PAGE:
The Spark R&D Arc Bindings arc you into that high-speed centripetal edge you dream of. See how that works? Smooth like the bindings. They’re super light yet strong enough to lock in even the rowdiest rider, bare bones engineering that maxes performance while minimizing weight and most importantly, the most trustworthy binding in the market.
If you can find them.
And I will add, IMHO there really isn’t much competition.
Spark Arc Binding Construction
The Spark Arcs marry super lightweight but rigid metal with plastic in all the right places. The plastic straps lock in your boots but don’t bring in any extra, heavy cushy padding. So yeah, maybe you will lose a little on the down with the bare bones Pillow Line Straps but Shaun White destroyed the world on a pair of OG Burton Customs so I’m sure you’ll be fine. And the weight savings and responsiveness on the up make them a perfect touring binding. Because if you tour, you spend most of your time going up and out.
When Arc first came out with the Whammy Bar, I fell in love with how easy it was to lower it and get that uphill angle; glad they’ve kept it. Plus the Rip ‘N Flip highback gives you easy transition from flexy touring mode to tighter downhill.
Spark Arc Binding Review
I’m gonna start with a disclaimer – I like Sparks. There might be more techy bindings, and some that people claim perform better, whatever, the thing about Sparks is that they’re simple. In my experience, with snow and ice and frozen hands, the more moving parts you have the greater chance something’s going to go wrong. Spark Arcs pack the performance you need into a basic, durable package. No pieces you might lose in the backcountry thanks to their T1 System. No funky binding mechanics that you have to thaw out to transition. Just slide and clip. Done.
I’ve taken them on night-time closed resort touring, where they felt lighter than any other softboot split binding. On the down, they dealt perfectly with the hardpacked ice since no padding means there’s nothing between your boot and responsiveness. Maybe there are some others that feel better on the down but I love a split binding that saves the maximum amount of energy and muscle on the up, like the Arcs.
On every tour, they really move easier and feel lighter than about any other split binding. On the down they lock in and respond immediately to turns, spins, all the fun. And again, when we got another one of those Teton melt-freeze storms that mess up more complicated bindings, the Arcs still locked in like champs.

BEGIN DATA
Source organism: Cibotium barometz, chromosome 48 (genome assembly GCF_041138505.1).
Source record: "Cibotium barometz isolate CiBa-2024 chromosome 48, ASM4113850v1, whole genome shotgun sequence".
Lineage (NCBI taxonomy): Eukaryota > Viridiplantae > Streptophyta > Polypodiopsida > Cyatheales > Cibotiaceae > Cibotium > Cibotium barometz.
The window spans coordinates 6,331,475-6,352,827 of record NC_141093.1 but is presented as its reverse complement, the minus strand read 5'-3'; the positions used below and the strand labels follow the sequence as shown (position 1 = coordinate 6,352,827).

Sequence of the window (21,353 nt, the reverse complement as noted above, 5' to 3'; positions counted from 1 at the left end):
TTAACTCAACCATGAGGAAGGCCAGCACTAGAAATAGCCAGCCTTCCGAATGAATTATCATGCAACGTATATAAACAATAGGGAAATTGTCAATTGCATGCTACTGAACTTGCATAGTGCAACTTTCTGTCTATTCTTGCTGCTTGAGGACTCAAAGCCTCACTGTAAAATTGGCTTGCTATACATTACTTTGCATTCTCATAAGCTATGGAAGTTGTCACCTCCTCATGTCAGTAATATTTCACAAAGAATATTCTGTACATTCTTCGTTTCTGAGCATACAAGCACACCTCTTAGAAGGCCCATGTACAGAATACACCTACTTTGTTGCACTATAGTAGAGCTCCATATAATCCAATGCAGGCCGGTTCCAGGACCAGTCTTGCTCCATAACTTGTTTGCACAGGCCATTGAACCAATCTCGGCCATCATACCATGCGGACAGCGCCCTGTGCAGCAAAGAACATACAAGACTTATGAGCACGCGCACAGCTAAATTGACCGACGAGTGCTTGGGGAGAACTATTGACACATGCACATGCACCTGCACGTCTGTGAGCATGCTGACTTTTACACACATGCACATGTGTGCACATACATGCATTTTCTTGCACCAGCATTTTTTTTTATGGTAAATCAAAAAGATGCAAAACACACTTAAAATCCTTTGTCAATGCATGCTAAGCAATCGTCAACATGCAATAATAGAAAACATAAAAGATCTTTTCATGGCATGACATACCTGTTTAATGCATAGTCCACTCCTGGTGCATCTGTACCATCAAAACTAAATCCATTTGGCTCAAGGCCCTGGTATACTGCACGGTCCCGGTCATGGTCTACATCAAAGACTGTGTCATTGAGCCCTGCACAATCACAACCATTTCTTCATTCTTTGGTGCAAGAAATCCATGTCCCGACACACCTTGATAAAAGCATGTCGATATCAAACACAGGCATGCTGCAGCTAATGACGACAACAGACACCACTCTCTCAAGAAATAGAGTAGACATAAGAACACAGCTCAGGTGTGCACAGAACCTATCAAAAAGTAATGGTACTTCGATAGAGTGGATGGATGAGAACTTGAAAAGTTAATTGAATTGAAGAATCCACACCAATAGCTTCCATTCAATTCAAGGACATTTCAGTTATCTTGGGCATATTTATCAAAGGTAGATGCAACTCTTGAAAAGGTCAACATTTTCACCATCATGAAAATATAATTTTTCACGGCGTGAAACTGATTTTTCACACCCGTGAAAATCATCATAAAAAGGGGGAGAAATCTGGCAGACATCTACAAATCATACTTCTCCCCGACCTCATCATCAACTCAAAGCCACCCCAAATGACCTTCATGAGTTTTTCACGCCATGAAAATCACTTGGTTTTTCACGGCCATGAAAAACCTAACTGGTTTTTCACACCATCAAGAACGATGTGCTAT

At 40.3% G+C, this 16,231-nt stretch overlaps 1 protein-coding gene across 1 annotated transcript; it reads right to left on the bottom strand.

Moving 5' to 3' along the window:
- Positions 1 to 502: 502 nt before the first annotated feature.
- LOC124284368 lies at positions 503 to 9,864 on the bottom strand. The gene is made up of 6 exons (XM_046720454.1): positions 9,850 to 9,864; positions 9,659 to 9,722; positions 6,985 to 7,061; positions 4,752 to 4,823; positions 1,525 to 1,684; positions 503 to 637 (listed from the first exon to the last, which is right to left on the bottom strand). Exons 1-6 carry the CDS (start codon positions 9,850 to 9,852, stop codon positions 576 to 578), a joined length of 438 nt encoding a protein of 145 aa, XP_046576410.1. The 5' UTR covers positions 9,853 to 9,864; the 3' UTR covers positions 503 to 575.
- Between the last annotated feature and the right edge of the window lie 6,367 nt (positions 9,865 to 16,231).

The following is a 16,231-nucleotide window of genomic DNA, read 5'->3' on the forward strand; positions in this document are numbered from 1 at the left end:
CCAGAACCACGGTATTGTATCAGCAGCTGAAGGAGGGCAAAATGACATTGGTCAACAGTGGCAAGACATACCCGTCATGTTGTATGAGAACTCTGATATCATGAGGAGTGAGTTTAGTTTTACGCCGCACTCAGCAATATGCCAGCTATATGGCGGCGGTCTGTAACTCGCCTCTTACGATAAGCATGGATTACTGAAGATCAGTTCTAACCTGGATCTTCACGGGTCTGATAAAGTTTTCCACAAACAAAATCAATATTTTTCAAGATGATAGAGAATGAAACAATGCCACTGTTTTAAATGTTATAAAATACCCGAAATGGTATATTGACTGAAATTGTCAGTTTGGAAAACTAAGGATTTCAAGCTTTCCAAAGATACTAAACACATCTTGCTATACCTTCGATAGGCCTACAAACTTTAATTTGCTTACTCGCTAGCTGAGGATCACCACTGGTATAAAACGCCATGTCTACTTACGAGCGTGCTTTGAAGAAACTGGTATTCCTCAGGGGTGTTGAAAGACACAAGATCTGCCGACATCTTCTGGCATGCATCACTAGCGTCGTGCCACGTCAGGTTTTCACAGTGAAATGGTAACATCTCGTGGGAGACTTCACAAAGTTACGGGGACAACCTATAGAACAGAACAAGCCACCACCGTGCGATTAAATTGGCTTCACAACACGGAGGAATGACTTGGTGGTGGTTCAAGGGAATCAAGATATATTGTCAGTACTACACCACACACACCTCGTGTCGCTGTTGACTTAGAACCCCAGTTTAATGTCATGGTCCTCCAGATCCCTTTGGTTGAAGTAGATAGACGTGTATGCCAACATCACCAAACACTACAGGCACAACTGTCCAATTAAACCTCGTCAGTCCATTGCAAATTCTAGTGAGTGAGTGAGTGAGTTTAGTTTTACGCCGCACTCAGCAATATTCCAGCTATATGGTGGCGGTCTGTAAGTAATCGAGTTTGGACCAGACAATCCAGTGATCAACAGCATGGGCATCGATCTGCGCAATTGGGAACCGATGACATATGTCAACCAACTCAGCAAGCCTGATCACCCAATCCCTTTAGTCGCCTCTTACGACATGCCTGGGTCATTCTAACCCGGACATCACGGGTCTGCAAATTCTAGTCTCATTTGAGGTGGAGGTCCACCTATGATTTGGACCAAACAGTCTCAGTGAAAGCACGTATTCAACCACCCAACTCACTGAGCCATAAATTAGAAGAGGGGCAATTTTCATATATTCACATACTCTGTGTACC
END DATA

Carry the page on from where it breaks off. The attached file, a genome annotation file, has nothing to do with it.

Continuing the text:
Though I will add one thing: with Spark Arc Splitboard Bindings, sometimes you’re kinda screwed. As in there are I think 3 types of Phillips head screws on the bindings and a hex screw. If you lose one, as I did on my most recent tour, there is a chance you might not have it, especially if you have a traditional screw backup set in your pack (or none). Though I did just discover something that I hadn’t known after 9 years of riding Sparks: Spark makes a backcountry hardware replacement kit you can order.
There are lots of people screaming that the key to a splitboard binding is that it rides like a solid binding on the way down. But I guarantee most of them aren’t actual splitboarders. If you spend over 5 hours touring, the weight and build of the binding for the up is much more important than having a cushy, padded bootstrap for the 25-minute ride down. And simplicity is key in the backcountry, where if you have an issue you can’t just pop into the base shop and buy a replacement. The fewer moving parts, the more trustworthy a piece of machinery is. The Spark Arc is a dream for this reason. Though it’d be cool if they included one of those backup screw kits with every binding because, you know, it can be a pain having to go to the hardware store for one random screw and you probably don’t have time to wait for them to send the backup hardware pack.
Still, overall these are still my most trusted backcountry companion. Spark minimizes weight while delivering bomber responsiveness in a simple binding that will last longer and fail less than all the techier stuff. Yeah, I’m kind of a Spark fan. I like things that simply work. Simply. But when it comes time to have fun on that sweet icing after the grind, the Spark Arc Binding ($429.00) is locked in.